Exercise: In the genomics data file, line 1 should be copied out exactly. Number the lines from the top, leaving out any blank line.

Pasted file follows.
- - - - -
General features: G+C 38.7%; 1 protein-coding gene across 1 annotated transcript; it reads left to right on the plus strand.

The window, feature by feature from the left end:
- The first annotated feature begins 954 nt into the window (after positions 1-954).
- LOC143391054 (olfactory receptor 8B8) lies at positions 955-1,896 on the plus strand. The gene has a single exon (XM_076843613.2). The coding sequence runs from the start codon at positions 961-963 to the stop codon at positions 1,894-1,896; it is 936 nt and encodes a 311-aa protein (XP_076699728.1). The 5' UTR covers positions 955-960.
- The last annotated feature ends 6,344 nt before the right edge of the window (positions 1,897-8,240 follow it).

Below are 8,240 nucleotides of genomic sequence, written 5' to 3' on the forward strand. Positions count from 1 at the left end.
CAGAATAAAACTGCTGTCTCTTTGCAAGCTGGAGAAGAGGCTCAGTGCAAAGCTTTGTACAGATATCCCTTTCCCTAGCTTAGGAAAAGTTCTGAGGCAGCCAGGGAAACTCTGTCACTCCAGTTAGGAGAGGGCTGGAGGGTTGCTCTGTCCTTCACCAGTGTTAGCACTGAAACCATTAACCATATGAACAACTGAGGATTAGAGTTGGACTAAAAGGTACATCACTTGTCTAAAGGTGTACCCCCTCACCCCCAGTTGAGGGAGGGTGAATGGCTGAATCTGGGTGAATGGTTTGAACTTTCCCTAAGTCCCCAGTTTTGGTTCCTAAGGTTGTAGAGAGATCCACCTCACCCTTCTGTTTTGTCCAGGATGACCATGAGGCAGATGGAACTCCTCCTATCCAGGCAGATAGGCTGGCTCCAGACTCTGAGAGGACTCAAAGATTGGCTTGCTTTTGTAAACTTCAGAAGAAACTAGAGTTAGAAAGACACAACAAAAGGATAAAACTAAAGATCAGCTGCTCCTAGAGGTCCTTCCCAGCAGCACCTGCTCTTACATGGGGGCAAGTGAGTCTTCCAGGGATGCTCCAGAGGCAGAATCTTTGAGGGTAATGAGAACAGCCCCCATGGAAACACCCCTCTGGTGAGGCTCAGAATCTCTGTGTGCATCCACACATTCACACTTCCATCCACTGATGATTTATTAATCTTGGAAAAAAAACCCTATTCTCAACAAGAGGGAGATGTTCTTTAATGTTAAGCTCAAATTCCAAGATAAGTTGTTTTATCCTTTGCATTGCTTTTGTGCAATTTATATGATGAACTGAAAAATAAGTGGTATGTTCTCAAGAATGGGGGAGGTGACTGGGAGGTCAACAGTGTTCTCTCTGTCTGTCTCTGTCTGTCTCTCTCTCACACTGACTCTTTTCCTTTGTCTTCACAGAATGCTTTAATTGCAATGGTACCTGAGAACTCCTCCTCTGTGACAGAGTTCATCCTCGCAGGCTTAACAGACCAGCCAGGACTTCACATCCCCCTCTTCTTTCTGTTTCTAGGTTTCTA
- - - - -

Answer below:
General features: G+C 38.7%; 1 protein-coding gene across 1 annotated transcript; it reads left to right on the plus strand.